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Best computer specs for Photoshop 2020???

New Here ,
Nov 11, 2020

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I'm currently using photoshop 22.0 and it's slow and laggy.... I can't work like this.

i have previously been using CS5 which was quick, fast and efficient.

Im guessing this latest version is much heavier and needs more processing power than my computer has... 

I'm currently using a GeForce GTX 1650 graphics card, i7 9th gen processor with 8GB Ram... it's not terrible but it's not quick, fast and responsive like CS5 was... and it crashes if it's worked too fast.

I need it to be and want it to be even faster and as reliable as CS5.

Can anyone out there who has this version of photoshop working in this manner tell me what their system setup is?

i obviously have to buy a better computer but don't want to waste money on something that still isn't enough and also don't want to waste money on overkill either.

 

thanks 

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Best computer specs for Photoshop 2020???

New Here ,
Nov 11, 2020

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I'm currently using photoshop 22.0 and it's slow and laggy.... I can't work like this.

i have previously been using CS5 which was quick, fast and efficient.

Im guessing this latest version is much heavier and needs more processing power than my computer has... 

I'm currently using a GeForce GTX 1650 graphics card, i7 9th gen processor with 8GB Ram... it's not terrible but it's not quick, fast and responsive like CS5 was... and it crashes if it's worked too fast.

I need it to be and want it to be even faster and as reliable as CS5.

Can anyone out there who has this version of photoshop working in this manner tell me what their system setup is?

i obviously have to buy a better computer but don't want to waste money on something that still isn't enough and also don't want to waste money on overkill either.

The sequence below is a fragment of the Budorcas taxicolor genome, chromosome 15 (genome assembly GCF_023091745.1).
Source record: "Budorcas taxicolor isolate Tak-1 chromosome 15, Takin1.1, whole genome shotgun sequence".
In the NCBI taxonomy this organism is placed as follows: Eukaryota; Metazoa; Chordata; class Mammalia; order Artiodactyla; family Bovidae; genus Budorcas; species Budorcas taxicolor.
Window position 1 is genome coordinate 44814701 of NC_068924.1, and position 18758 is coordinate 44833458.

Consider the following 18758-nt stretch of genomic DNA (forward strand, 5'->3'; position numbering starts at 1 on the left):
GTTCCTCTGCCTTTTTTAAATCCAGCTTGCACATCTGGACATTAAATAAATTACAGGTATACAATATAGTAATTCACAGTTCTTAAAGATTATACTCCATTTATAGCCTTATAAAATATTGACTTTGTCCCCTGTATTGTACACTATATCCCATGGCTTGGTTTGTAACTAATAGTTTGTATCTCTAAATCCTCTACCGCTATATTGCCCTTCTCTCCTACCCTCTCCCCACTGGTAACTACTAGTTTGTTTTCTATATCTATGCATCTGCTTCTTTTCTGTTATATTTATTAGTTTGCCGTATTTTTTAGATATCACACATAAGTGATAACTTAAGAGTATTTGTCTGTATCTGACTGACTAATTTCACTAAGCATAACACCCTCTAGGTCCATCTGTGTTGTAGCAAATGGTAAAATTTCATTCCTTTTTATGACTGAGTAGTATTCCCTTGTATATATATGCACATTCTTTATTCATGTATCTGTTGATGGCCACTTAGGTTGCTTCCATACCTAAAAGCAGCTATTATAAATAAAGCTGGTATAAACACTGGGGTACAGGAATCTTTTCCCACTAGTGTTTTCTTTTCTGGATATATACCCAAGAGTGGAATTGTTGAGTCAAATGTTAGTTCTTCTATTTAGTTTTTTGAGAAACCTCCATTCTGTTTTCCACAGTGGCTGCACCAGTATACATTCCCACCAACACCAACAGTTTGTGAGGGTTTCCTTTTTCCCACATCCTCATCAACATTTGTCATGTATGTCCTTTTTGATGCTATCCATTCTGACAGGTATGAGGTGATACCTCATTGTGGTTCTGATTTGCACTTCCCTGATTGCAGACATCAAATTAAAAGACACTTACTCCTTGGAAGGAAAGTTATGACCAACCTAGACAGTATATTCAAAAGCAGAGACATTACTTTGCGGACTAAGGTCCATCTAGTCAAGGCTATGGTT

thanks 

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Nov 11, 2020 0
Adobe Community Professional ,
Nov 11, 2020

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No issues with v22 Photoshop here on an old PC, which is due for a replacement driven by 3D applications not Photoshop

 

i7-3930K

64GB RAM

GPU NVidia RTX2080ti

Apps installed on SSD drive along with operating system (Windows 10)

1TB free scratch disk space on separate disk

Wacom Intuos Pro

 

Minimum and recommended system requirements are here: https://helpx.adobe.com/uk/photoshop/system-requirements.html

The biggest bang for buck on Photoshop is a scratch disk on a fast drive with lots of free space.

 

Dave

 

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Nov 11, 2020 0
New Here ,
Nov 20, 2020

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Thanks Dave,

that's good to know... maybe than it's more about my current system not having enough space and a scratch disk?

when I'm looking to buy something what am I looking for in regards to specs of RAM and scratch disk?

thanks in advance.

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Nov 20, 2020 0
Explorer ,
Nov 12, 2020

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I would just start with testing the hard drive to make sure it isn't failing, then adding more memory. That processor should just chew through Photoshop tasks without ever even touching your GPU (unless you're working in 3D) but that memory is gone the second you open another program with Photoshop.

 

You can get 32GB of RAM (GSkill Ripjaws V DDR4 SDram) on NewEgg for less than $150 right now.

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Nov 12, 2020 0
Adobe Community Professional ,
Nov 12, 2020